But I hate the weight — It’s visceral.  I am ashamed of being fat and more so of being ashamed.  But how I loath being fat.  It is complicated by my mother’s yo-yo dieting my entire life.  And in God’s irony I married a yo-yo dieter as well.

In my mind being fat equals failure. Although intellectually I challenge this idea, it seems to be winning.  I have to challenge it over and over again, because of people I love and respect working their whole adult lives on this issue and “failing?”

Up until a few years ago weight wasn’t an issue for me.  Now I judge myself for my “failure” and I assume others are judging me too.  I realize suddenly how I have utterly bought into the idea that “thin = beautiful, intelligent and successful.”  Imagine the judgmental thoughts I have then.  The shame.

And so I run, longer and harder each day, hoping the weight of my shame will be lost with the physical pounds.

I’ve thought a lot recently about time passing.

I suppose because we’ve come full circle with Molly moving back home after four years on her own.  And a new school year for the other three kids. Around the time that my father was ill my depression was at its worst.   I was trying to decide if I should go on an antidepressant to help manage it.  For Tom and I, going on an antidepressant was a sobering choice that we thought and prayed and researched ad nauseam.  It was one  that we struggled with for months, so when I decided to go ahead I had to take a prerequisite pregnancy test.  No-one could have been more shocked to find out I was pregnant, it was just too much.  Dad was sick with cancer – basically dieing.  Mother was caring for him, in Colorado alone, and was at the height of her drinking.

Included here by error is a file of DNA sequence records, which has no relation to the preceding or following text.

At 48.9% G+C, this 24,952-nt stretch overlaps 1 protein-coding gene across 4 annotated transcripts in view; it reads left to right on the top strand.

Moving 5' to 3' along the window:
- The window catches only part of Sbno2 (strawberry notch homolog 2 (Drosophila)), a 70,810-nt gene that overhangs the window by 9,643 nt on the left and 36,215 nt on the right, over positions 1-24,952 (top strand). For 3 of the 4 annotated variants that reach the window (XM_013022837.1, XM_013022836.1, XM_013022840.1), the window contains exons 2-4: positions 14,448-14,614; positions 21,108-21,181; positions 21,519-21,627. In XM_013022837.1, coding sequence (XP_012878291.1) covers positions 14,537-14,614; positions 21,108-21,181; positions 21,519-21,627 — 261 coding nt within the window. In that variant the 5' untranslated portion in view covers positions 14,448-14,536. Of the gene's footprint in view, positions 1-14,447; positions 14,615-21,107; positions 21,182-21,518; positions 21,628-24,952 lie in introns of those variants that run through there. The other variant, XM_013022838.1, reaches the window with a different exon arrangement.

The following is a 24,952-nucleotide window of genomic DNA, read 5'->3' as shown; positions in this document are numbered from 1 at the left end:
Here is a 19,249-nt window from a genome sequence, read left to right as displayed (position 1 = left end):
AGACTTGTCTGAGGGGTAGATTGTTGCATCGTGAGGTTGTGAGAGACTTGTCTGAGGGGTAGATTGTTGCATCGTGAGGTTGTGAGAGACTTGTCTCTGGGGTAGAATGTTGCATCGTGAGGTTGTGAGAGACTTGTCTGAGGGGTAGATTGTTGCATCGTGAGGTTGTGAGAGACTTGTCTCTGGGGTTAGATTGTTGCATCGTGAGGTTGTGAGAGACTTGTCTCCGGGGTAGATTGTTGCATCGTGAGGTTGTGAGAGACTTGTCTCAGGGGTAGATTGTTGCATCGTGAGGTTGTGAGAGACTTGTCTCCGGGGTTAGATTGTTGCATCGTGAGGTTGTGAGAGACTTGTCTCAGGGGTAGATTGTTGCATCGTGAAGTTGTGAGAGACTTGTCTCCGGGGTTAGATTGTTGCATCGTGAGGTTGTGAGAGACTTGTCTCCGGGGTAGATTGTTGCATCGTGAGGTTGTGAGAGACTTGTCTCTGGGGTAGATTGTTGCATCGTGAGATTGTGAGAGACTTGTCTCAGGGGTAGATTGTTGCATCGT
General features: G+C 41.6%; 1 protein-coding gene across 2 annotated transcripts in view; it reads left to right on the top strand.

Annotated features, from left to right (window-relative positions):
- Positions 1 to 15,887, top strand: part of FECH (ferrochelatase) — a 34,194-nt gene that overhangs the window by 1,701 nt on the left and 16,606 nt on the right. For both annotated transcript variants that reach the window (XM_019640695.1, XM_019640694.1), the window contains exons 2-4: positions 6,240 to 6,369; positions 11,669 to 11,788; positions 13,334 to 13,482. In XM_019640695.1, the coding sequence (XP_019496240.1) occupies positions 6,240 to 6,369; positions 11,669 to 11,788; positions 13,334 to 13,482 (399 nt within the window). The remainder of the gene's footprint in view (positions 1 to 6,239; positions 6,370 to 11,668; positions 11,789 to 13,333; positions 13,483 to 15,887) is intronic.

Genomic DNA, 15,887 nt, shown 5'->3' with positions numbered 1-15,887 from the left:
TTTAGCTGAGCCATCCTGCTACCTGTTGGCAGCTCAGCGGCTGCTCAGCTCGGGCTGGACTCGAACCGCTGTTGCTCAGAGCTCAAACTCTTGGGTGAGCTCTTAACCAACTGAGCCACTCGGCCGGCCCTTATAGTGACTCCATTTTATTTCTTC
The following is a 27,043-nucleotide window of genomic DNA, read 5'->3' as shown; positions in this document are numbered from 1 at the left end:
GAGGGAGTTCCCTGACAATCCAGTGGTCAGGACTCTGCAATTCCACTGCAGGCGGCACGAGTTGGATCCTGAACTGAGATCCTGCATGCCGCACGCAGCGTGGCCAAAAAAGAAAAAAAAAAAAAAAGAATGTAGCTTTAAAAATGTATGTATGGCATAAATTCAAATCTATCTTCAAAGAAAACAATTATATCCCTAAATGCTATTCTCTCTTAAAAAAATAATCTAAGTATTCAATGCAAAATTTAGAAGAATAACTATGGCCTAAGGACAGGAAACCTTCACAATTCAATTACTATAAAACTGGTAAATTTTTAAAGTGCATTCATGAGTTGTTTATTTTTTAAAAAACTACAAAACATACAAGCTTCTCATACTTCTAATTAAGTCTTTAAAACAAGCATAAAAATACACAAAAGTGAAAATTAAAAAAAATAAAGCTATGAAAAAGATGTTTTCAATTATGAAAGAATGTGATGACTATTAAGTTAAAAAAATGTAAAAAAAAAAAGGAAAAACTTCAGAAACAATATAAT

Being pregnant was the worst news possible.  Mostly because there was no research on the impact o this medication on the fetus.  And I was desperate for help coping.managing.surviving the depression.

A few weeks later I miscarried seven weeks into the pregnancy.

As I look back on those days now, with distance and perspective, I am filled with longing for that child.  She would have started kindergarten this year and as I watch the tiny children walking hand in hand to school, their seemingly enormous backpacks on their tiny shoulders, lunch box dragging, their new white tennis shoes, I am crushed with the sight of it.

And wonder will I mark the passing of every year with this lost child?

I had a dream about her.